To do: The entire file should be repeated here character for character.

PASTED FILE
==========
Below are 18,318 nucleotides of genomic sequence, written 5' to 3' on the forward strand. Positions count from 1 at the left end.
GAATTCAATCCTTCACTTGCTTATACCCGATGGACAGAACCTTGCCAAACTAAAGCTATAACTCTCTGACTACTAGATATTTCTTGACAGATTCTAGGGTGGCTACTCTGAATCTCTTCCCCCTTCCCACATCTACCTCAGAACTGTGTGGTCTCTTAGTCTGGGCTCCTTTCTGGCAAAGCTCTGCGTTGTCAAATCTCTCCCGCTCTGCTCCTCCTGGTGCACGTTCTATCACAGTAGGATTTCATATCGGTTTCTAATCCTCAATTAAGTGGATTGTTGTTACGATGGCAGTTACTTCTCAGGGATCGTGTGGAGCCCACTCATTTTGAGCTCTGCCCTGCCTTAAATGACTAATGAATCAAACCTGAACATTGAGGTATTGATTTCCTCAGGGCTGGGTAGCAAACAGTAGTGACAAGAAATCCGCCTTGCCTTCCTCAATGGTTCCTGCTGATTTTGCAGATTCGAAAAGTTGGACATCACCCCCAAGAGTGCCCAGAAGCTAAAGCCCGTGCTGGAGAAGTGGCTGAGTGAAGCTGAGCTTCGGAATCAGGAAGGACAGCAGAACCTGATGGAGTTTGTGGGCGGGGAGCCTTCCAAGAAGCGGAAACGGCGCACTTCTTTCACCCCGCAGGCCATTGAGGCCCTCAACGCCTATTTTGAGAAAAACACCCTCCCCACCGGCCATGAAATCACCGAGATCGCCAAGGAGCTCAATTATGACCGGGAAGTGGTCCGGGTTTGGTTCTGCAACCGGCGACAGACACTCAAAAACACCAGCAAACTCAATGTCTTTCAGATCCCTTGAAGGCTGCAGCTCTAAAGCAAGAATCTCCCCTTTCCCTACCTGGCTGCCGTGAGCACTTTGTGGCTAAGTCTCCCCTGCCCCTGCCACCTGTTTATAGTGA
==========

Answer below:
Below are 18,318 nucleotides of genomic sequence, written 5' to 3' on the forward strand. Positions count from 1 at the left end.
GAATTCAATCCTTCACTTGCTTATACCCGATGGACAGAACCTTGCCAAACTAAAGCTATAACTCTCTGACTACTAGATATTTCTTGACAGATTCTAGGGTGGCTACTCTGAATCTCTTCCCCCTTCCCACATCTACCTCAGAACTGTGTGGTCTCTTAGTCTGGGCTCCTTTCTGGCAAAGCTCTGCGTTGTCAAATCTCTCCCGCTCTGCTCCTCCTGGTGCACGTTCTATCACAGTAGGATTTCATATCGGTTTCTAATCCTCAATTAAGTGGATTGTTGTTACGATGGCAGTTACTTCTCAGGGATCGTGTGGAGCCCACTCATTTTGAGCTCTGCCCTGCCTTAAATGACTAATGAATCAAACCTGAACATTGAGGTATTGATTTCCTCAGGGCTGGGTAGCAAACAGTAGTGACAAGAAATCCGCCTTGCCTTCCTCAATGGTTCCTGCTGATTTTGCAGATTCGAAAAGTTGGACATCACCCCCAAGAGTGCCCAGAAGCTAAAGCCCGTGCTGGAGAAGTGGCTGAGTGAAGCTGAGCTTCGGAATCAGGAAGGACAGCAGAACCTGATGGAGTTTGTGGGCGGGGAGCCTTCCAAGAAGCGGAAACGGCGCACTTCTTTCACCCCGCAGGCCATTGAGGCCCTCAACGCCTATTTTGAGAAAAACACCCTCCCCACCGGCCATGAAATCACCGAGATCGCCAAGGAGCTCAATTATGACCGGGAAGTGGTCCGGGTTTGGTTCTGCAACCGGCGACAGACACTCAAAAACACCAGCAAACTCAATGTCTTTCAGATCCCTTGAAGGCTGCAGCTCTAAAGCAAGAATCTCCCCTTTCCCTACCTGGCTGCCGTGAGCACTTTGTGGCTAAGTCTCCCCTGCCCCTGCCACCTGTTTATAGTGA